In an article from the Harvard Business Review, Bill Taylor discusses John W. Gardner’s message that leaders must be committed to learning and bettering themselves. Gardner, a Stanford Educator, and prominent American intellectual harped on what he called “personal renewal” in a 1990 speech delivered at Mckinsey & Co. This phrase, personal renewal, which was ingeminated by Gardner while on the podium dealt with the need for leaders across industries to dedicate themselves to this continual learning in order to be effective. Although Gardner more than a decade ago at the age of 89, his message is as relevant and significant as ever.
At the Gardner recognized the fact that many of people in the labor market are “staler” and “more bored” than they themselves know. He preached that this boredom and static learning that is abounding the millions of workers who comprise the backbone of the economy is plaguing these corporations themselves. However, this phenomenon is not limited to the United States but afflicts the entire industrial world.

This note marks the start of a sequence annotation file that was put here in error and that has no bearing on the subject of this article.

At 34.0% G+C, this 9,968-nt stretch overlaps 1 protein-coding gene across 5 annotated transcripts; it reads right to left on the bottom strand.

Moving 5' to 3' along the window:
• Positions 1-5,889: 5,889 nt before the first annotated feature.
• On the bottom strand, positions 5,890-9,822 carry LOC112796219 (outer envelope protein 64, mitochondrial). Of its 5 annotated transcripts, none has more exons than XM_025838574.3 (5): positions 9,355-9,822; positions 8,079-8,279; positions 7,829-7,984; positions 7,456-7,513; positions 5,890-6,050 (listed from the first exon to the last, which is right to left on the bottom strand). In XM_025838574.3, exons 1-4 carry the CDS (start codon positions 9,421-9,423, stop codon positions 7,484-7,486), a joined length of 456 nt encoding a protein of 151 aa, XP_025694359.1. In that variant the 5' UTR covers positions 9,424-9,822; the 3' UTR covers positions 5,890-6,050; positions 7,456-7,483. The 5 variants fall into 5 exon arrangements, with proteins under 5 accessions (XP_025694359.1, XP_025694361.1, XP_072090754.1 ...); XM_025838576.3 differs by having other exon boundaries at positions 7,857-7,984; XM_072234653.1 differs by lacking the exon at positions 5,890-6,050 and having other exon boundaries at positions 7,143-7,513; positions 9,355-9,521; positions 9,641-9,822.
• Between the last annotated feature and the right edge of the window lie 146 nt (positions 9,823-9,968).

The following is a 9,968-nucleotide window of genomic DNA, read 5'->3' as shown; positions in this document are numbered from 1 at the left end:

Business and boredom are by no means mutually exclusive. In fact, many in the workforce, young and old, are dead set on their methods, habits, and attitudes. He instructed those in the room, who were made up of current and future leaders of corporate America, that it “is what you learn after you know that counts.” Taylor reiterates that the most effective leaders he has been around throughout his career are the ones whose thirst for knowledge is insatiable. He also mentions Roy Spence, author of The 10 Essential Hugs of Life, and his take on this subject. Spence notes that every day, every minute is filled new experiences as a child. In order to remain young, one should seek out new experiences or tasks that they have not yet mastered. He suggests that those in management surround themselves who have disparate perspectives and backgrounds to help spur this continual learning. This process certainly isn’t easy. Leaders must not become complacent, but be personally committed to continually pushing themselves in unfamiliar situations even after reaching positions of power.